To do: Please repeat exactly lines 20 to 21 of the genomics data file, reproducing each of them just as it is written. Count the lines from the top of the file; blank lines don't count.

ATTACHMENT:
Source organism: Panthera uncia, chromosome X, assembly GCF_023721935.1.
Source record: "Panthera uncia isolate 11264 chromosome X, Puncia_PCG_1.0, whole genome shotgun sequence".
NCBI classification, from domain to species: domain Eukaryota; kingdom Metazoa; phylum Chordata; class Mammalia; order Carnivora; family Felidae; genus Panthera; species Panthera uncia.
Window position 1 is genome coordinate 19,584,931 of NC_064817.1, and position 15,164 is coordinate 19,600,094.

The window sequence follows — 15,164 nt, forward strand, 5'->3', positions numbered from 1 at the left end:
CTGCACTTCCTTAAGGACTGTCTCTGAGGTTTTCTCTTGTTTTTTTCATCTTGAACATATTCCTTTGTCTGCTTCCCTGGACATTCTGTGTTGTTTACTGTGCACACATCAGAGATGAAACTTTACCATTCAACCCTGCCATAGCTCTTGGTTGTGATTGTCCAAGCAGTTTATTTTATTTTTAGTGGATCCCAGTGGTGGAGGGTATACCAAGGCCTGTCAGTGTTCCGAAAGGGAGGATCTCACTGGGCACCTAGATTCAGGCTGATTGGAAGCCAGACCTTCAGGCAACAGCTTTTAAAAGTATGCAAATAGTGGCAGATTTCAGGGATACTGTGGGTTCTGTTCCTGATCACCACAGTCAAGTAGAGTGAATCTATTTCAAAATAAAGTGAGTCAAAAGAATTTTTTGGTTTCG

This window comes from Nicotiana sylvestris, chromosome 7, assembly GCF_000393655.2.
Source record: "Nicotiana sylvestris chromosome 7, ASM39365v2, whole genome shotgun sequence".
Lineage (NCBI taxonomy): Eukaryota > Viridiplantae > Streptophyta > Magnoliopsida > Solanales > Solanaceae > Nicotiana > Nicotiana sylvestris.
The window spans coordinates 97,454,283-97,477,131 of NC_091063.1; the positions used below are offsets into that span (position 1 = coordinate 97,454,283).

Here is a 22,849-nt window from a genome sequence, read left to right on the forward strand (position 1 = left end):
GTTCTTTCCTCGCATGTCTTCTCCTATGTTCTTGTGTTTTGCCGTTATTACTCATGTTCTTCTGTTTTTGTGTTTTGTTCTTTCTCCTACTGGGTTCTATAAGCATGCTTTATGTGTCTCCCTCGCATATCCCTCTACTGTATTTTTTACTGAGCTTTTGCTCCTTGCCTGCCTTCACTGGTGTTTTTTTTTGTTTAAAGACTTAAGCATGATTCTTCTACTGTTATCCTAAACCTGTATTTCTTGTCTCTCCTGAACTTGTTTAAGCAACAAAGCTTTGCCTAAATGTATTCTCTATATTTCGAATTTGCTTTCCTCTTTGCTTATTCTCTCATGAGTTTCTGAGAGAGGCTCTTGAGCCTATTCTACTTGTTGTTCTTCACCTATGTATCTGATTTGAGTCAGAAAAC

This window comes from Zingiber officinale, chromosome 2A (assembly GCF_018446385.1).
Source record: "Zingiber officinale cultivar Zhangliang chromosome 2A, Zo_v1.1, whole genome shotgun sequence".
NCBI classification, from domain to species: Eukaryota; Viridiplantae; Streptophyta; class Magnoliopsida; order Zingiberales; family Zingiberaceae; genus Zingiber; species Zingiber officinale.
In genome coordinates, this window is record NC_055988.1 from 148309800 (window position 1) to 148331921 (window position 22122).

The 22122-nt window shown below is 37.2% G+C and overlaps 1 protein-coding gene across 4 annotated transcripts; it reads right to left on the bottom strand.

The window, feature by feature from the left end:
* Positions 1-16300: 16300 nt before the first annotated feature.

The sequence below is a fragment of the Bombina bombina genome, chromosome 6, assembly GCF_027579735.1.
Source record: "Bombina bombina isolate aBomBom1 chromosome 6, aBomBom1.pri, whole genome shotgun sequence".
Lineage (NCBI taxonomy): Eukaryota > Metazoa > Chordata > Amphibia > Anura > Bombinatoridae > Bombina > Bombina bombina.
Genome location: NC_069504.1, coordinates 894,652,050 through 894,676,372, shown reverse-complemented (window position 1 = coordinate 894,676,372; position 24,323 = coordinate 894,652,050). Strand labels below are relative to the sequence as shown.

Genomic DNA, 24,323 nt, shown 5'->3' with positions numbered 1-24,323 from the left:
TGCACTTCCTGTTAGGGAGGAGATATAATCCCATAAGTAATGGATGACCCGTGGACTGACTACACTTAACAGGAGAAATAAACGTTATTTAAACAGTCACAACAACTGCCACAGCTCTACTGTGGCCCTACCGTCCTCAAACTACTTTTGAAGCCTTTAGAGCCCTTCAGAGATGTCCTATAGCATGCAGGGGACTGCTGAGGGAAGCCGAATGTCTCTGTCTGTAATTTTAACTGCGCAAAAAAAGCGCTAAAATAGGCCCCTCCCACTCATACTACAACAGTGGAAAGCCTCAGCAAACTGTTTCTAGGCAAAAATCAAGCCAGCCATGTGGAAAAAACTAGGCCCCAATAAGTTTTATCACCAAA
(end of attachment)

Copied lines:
The sequence below is a fragment of the Bombina bombina genome, chromosome 6, assembly GCF_027579735.1.
Source record: "Bombina bombina isolate aBomBom1 chromosome 6, aBomBom1.pri, whole genome shotgun sequence".